“That is pure Wilson!”
Wilson (Woody Harrelson) isn’t necessarily the ideal people person — though not for a lack of trying. A misanthropic, overzealous, oversharing middle-aged narcissist with a smug, condescending attitude towards society’s ever-evolving (or, according to Wilson, devolving) attachment to new-age technology, particularly those pesky youngsters who favor beaming blue-and-white screens over actual, genuine human interaction, Wilson is a stuck-up intellectual with multiple opinions but little to show for his life. He’s a not-so-simple man living a fairly simple life, one that finds him alone and frustrated away from the company of his loyal pooch. But Wilson is exactly the prickly, self-righteous protagonist that comes from the skewed mind of acclaimed graphic novelist Daniel Clowes, best known for 1997’s Ghost World and its excellent 2001 film adaptation, which he also co-wrote.
Wilson serves as Clowes’ third film adaptation, after 2006’s mostly-forgotten (if still fairly decent) Art School Confidential, and the first not to be directed by his loyal collaborator, Terry Zwigoff. Instead, Craig Johnson (The Skeleton Twins) takes the reigns, and Zwigoff’s absence is sorely felt. Lacking the specific vision and the tonal deftness that Zwigoff, at his best, commands beautifully, Wilson is a broader, looser and, sadly, more uneven take on Clowes’ vivid and narrowed imagination. The heavy sarcasm, biting bickering and warped worldview found in both Clowes’ source material and Johnson’s stronger, more focused 2014 feature are seen throughout this newest film, which is also adapted by Clowes, but the result is a little more unyieldly and inappropriately wide-reaching. That said, while Wilson is undoubtedly the weakest cinematic translation of the author’s work to date, a little Clowes does go a long way, and Johnson’s talented ensemble are thankfully in their element.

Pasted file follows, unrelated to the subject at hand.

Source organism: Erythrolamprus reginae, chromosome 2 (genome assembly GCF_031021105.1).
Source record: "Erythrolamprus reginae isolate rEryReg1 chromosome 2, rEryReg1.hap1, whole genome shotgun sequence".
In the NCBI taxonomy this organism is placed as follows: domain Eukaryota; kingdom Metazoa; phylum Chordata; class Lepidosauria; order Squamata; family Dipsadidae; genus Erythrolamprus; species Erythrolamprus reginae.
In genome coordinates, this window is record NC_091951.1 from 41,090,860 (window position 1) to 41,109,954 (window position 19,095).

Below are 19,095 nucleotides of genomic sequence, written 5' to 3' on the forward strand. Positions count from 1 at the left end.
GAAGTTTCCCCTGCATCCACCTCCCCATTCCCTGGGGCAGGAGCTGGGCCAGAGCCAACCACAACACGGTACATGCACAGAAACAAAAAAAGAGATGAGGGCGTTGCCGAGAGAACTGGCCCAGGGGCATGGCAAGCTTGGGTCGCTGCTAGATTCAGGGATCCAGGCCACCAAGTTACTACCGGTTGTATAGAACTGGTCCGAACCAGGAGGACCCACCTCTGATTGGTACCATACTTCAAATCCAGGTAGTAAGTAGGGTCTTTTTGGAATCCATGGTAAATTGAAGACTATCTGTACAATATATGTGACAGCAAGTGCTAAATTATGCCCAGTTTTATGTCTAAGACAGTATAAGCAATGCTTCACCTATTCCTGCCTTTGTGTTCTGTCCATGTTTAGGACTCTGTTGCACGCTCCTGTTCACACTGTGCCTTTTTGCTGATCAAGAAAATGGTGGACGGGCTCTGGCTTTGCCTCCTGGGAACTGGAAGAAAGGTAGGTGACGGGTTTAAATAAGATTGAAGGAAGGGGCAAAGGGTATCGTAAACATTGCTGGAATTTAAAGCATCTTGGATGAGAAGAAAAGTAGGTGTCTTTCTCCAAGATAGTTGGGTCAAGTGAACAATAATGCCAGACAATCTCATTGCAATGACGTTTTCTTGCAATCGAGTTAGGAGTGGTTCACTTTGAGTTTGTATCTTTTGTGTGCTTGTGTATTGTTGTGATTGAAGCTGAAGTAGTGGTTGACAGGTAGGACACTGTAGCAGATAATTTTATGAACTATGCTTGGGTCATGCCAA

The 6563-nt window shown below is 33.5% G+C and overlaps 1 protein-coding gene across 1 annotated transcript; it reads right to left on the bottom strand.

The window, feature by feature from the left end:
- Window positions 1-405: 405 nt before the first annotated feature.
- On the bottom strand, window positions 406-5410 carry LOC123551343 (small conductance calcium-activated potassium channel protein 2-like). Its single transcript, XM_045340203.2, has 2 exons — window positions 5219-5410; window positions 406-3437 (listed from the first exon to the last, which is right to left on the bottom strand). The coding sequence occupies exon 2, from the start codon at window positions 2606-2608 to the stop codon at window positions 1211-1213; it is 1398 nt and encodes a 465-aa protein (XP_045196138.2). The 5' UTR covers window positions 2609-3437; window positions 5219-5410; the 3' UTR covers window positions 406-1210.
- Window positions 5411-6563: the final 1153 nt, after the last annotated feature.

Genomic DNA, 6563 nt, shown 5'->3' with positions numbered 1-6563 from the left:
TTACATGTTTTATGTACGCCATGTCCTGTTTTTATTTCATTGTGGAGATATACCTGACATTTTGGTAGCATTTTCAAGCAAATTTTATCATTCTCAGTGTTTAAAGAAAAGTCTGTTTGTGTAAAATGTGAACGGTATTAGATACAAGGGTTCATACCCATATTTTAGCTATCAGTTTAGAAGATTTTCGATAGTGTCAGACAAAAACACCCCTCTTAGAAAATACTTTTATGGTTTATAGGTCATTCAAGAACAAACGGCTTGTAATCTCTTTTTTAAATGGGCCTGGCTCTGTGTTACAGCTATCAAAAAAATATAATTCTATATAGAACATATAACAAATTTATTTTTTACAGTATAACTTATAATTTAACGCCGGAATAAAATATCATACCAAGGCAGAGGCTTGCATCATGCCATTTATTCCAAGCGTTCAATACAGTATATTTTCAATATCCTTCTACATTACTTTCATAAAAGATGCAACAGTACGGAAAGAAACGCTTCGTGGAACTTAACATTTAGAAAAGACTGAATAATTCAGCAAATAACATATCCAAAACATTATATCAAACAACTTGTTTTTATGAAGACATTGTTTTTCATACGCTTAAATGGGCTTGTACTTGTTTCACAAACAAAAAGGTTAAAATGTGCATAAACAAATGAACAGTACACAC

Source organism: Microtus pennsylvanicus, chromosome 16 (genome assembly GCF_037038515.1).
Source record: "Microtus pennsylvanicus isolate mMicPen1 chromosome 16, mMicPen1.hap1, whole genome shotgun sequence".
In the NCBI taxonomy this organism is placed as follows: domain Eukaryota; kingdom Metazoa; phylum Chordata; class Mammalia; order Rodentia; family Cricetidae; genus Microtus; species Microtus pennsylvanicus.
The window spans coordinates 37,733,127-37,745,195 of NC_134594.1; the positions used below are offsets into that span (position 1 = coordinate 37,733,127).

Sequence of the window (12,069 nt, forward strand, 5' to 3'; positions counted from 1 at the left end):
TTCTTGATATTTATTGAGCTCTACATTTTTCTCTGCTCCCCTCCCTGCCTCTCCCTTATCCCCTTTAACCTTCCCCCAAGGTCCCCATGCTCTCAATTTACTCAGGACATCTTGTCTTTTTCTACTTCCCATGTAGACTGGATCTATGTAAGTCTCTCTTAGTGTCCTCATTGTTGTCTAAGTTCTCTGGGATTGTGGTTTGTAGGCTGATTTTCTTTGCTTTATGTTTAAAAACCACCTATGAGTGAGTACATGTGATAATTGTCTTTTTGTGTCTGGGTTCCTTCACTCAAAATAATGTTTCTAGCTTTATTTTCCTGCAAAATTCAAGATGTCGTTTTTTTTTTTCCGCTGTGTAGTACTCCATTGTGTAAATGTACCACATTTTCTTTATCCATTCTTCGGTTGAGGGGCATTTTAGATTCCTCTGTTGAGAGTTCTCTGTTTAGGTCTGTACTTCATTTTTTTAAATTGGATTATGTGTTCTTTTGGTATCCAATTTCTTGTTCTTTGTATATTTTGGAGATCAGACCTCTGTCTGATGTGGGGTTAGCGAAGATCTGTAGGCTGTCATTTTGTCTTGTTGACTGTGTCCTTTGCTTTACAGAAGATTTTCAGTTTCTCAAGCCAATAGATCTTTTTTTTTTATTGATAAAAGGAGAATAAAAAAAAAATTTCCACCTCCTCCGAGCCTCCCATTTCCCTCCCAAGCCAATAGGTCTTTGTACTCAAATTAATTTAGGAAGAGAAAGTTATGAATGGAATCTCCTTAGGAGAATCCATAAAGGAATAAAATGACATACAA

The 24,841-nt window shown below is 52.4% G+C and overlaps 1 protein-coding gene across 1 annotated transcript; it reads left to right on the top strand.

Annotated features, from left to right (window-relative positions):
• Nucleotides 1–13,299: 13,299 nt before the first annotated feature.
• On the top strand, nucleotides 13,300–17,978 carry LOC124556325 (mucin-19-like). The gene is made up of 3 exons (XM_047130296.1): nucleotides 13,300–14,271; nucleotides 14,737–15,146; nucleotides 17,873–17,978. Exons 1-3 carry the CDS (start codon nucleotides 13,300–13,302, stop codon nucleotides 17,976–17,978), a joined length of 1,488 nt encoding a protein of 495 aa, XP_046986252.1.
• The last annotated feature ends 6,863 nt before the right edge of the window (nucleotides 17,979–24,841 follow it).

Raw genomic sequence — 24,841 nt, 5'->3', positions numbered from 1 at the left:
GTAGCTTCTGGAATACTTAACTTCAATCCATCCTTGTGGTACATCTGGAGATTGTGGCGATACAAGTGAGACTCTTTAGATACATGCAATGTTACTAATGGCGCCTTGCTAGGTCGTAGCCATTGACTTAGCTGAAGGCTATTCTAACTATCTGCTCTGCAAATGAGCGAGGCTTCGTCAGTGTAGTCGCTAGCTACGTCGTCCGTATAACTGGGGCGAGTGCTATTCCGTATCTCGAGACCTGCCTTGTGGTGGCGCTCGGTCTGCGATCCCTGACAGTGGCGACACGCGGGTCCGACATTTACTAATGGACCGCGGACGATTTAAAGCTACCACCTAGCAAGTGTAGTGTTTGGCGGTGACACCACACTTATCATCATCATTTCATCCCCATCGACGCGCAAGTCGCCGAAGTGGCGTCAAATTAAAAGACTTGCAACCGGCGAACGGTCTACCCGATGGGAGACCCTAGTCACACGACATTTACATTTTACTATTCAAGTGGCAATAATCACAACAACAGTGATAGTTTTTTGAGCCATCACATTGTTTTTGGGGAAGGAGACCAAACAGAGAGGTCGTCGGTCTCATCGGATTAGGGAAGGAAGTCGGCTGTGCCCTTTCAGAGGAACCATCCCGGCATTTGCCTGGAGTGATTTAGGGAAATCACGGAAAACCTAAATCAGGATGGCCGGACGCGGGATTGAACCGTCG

In Clowes’ original book, Wilson, the character, serves as an almost aimless meanderer who favors yelling at strangers to forming an emotionally honest connection to others. As a result, Wilson, the film, takes a more humanist approach, following the titular character’s attempt to rekindle his broken relationship to his ex-wife, Pippi (Laura Dern), while also forming a bond with his long-lost 17-year-old daughter, the overweight, socially-rejected Claire (Isabella Amara, with a striking resemblance to Thora Birch). It’s an understandably sweeter, more well-meaning new direction, and one that’s admittedly filled with a healthy dose of messy heart and sincerity. Harrelson, to his continued credit, walks, looks and (for the most part) acts the balding, hunched-over, overbearingly personal part, playing up the disheveled aloofness of Wilson’s everyday personality with a touch more Woody Allen-ness than what’s seen in the panels. But since modern audiences can only deal with an unapologetic asshole for so long, especially in today’s social and political climate, Johnson and Clowes were ultimately wise to play up Wilson’s friendlier, more compassionate side.
If only Wilson could have a proper handle on its darkly comedic tone. Never truly comfortable with being regularly mean-spirited, yet smart enough not to drown the film in saccharine oversentimentality, Johnson can’t quite balance the sour with the sweet as swiftly as Zwigoff. As a result, Wilson is too thorny to acceptably appeal to a wide audience, yet not faithful enough to Clowes’ distinctive voice to wholeheartedly win over his fans. It’s a bit of a jumble, and that doesn’t make it an easier film to swallow. But when it works, it’s delightful in pure Clowes fashion. Harrelson and Dern find an agreeable chemistry together, while their budding on-screen relationship with Amara is legitimately endearing. Sure, it lacks the beloved exactness of Ghost World and, on occasion, Art School Confidential, but it does find its own perverse rhythm.
In their admirable effort to modernize Wilson to our changing, challenging times, Johnson’s latest film is an unexpectedly warm, commendably respectful new adaptation that, unfortunately, isn’t going to live outside of Ghost World‘s immortal shadow. But few films can live up to that cult classic, and Wilson is happy to keep itself reasonably modest and enjoyably persistent. Like Art School Confidential, Wilson is definitely a B/C-level Clowes film adaptation, but when Clowes’ demented reality was missed from the silver screen as much as it was, you’ll take what little satisfaction you can get in this miserable little world. That said, somewhere out there in the cosmos, there’s a reality where Zwigoff or Alexander Payne, who was once attached to direct this very film, helmed an adaptation with Paul Giamatti or Louis C.K. in the lead. Oh, how I wish I lived inside that strange galaxy.